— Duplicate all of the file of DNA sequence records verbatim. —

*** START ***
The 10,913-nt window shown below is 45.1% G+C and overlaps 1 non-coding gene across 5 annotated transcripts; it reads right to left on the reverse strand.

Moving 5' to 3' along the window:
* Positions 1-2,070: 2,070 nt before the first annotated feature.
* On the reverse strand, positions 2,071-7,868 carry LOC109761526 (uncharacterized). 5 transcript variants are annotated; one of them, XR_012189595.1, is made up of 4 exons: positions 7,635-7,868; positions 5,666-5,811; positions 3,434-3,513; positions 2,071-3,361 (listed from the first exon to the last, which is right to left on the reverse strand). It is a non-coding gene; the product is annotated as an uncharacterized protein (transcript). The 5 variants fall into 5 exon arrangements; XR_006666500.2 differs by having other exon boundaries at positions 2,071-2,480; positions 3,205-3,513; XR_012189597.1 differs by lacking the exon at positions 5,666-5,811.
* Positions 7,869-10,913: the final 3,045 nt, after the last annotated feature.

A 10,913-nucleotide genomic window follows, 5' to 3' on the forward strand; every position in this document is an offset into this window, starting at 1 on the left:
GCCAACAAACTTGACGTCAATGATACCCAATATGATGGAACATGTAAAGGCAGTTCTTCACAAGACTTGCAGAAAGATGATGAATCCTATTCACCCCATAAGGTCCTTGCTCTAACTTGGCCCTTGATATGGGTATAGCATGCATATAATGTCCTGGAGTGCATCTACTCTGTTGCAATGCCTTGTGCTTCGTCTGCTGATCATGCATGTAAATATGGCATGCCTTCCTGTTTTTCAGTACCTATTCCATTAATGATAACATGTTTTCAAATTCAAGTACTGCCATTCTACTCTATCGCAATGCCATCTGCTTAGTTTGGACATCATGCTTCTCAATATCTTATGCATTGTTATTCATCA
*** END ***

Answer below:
The 10,913-nt window shown below is 45.1% G+C and overlaps 1 non-coding gene across 5 annotated transcripts; it reads right to left on the reverse strand.

Moving 5' to 3' along the window:
* Positions 1-2,070: 2,070 nt before the first annotated feature.
* On the reverse strand, positions 2,071-7,868 carry LOC109761526 (uncharacterized). 5 transcript variants are annotated; one of them, XR_012189595.1, is made up of 4 exons: positions 7,635-7,868; positions 5,666-5,811; positions 3,434-3,513; positions 2,071-3,361 (listed from the first exon to the last, which is right to left on the reverse strand). It is a non-coding gene; the product is annotated as an uncharacterized protein (transcript). The 5 variants fall into 5 exon arrangements; XR_006666500.2 differs by having other exon boundaries at positions 2,071-2,480; positions 3,205-3,513; XR_012189597.1 differs by lacking the exon at positions 5,666-5,811.
* Positions 7,869-10,913: the final 3,045 nt, after the last annotated feature.

A 10,913-nucleotide genomic window follows, 5' to 3' on the forward strand; every position in this document is an offset into this window, starting at 1 on the left:
GCCAACAAACTTGACGTCAATGATACCCAATATGATGGAACATGTAAAGGCAGTTCTTCACAAGACTTGCAGAAAGATGATGAATCCTATTCACCCCATAAGGTCCTTGCTCTAACTTGGCCCTTGATATGGGTATAGCATGCATATAATGTCCTGGAGTGCATCTACTCTGTTGCAATGCCTTGTGCTTCGTCTGCTGATCATGCATGTAAATATGGCATGCCTTCCTGTTTTTCAGTACCTATTCCATTAATGATAACATGTTTTCAAATTCAAGTACTGCCATTCTACTCTATCGCAATGCCATCTGCTTAGTTTGGACATCATGCTTCTCAATATCTTATGCATTGTTATTCATCA